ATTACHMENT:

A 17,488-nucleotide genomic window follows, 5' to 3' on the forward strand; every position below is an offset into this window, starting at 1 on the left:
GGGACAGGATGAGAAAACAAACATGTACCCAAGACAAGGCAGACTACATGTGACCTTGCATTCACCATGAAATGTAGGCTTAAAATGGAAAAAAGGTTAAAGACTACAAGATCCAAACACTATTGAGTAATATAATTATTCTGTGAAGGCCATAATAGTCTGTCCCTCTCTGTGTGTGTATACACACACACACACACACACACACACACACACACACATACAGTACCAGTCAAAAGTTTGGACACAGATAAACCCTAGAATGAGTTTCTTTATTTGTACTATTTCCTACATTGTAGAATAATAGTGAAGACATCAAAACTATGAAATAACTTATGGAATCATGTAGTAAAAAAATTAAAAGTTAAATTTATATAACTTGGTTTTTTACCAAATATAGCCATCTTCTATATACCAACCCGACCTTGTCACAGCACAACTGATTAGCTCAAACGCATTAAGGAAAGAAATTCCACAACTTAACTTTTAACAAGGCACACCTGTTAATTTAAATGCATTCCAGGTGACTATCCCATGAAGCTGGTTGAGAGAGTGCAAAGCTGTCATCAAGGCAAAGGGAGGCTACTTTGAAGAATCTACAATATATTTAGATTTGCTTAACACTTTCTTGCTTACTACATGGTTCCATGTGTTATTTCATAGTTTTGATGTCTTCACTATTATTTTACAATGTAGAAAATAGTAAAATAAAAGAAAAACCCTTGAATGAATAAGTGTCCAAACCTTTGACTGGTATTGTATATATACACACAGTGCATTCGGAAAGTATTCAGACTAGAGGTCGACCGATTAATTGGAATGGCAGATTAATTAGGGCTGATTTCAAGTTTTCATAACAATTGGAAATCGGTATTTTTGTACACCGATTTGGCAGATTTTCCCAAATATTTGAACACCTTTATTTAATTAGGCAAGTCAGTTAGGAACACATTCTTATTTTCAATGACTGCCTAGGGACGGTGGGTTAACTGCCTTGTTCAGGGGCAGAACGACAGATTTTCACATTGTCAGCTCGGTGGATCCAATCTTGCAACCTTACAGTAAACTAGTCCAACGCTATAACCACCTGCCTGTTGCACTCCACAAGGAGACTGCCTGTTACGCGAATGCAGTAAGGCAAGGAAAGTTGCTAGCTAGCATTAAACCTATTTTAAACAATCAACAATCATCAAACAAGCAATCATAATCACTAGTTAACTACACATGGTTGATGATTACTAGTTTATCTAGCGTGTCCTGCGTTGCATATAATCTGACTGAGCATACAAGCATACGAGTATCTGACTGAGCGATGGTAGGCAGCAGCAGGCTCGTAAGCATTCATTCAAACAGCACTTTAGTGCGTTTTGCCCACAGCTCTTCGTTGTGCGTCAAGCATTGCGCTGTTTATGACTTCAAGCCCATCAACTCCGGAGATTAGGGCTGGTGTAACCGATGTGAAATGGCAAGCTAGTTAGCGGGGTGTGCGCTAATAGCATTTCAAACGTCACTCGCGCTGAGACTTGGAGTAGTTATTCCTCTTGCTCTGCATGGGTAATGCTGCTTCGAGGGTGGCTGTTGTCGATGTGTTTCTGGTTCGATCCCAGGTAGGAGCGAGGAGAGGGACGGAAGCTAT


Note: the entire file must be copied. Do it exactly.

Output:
A 17,488-nucleotide genomic window follows, 5' to 3' on the forward strand; every position below is an offset into this window, starting at 1 on the left:
GGGACAGGATGAGAAAACAAACATGTACCCAAGACAAGGCAGACTACATGTGACCTTGCATTCACCATGAAATGTAGGCTTAAAATGGAAAAAAGGTTAAAGACTACAAGATCCAAACACTATTGAGTAATATAATTATTCTGTGAAGGCCATAATAGTCTGTCCCTCTCTGTGTGTGTATACACACACACACACACACACACACACACACACACACATACAGTACCAGTCAAAAGTTTGGACACAGATAAACCCTAGAATGAGTTTCTTTATTTGTACTATTTCCTACATTGTAGAATAATAGTGAAGACATCAAAACTATGAAATAACTTATGGAATCATGTAGTAAAAAAATTAAAAGTTAAATTTATATAACTTGGTTTTTTACCAAATATAGCCATCTTCTATATACCAACCCGACCTTGTCACAGCACAACTGATTAGCTCAAACGCATTAAGGAAAGAAATTCCACAACTTAACTTTTAACAAGGCACACCTGTTAATTTAAATGCATTCCAGGTGACTATCCCATGAAGCTGGTTGAGAGAGTGCAAAGCTGTCATCAAGGCAAAGGGAGGCTACTTTGAAGAATCTACAATATATTTAGATTTGCTTAACACTTTCTTGCTTACTACATGGTTCCATGTGTTATTTCATAGTTTTGATGTCTTCACTATTATTTTACAATGTAGAAAATAGTAAAATAAAAGAAAAACCCTTGAATGAATAAGTGTCCAAACCTTTGACTGGTATTGTATATATACACACAGTGCATTCGGAAAGTATTCAGACTAGAGGTCGACCGATTAATTGGAATGGCAGATTAATTAGGGCTGATTTCAAGTTTTCATAACAATTGGAAATCGGTATTTTTGTACACCGATTTGGCAGATTTTCCCAAATATTTGAACACCTTTATTTAATTAGGCAAGTCAGTTAGGAACACATTCTTATTTTCAATGACTGCCTAGGGACGGTGGGTTAACTGCCTTGTTCAGGGGCAGAACGACAGATTTTCACATTGTCAGCTCGGTGGATCCAATCTTGCAACCTTACAGTAAACTAGTCCAACGCTATAACCACCTGCCTGTTGCACTCCACAAGGAGACTGCCTGTTACGCGAATGCAGTAAGGCAAGGAAAGTTGCTAGCTAGCATTAAACCTATTTTAAACAATCAACAATCATCAAACAAGCAATCATAATCACTAGTTAACTACACATGGTTGATGATTACTAGTTTATCTAGCGTGTCCTGCGTTGCATATAATCTGACTGAGCATACAAGCATACGAGTATCTGACTGAGCGATGGTAGGCAGCAGCAGGCTCGTAAGCATTCATTCAAACAGCACTTTAGTGCGTTTTGCCCACAGCTCTTCGTTGTGCGTCAAGCATTGCGCTGTTTATGACTTCAAGCCCATCAACTCCGGAGATTAGGGCTGGTGTAACCGATGTGAAATGGCAAGCTAGTTAGCGGGGTGTGCGCTAATAGCATTTCAAACGTCACTCGCGCTGAGACTTGGAGTAGTTATTCCTCTTGCTCTGCATGGGTAATGCTGCTTCGAGGGTGGCTGTTGTCGATGTGTTTCTGGTTCGATCCCAGGTAGGAGCGAGGAGAGGGACGGAAGCTAT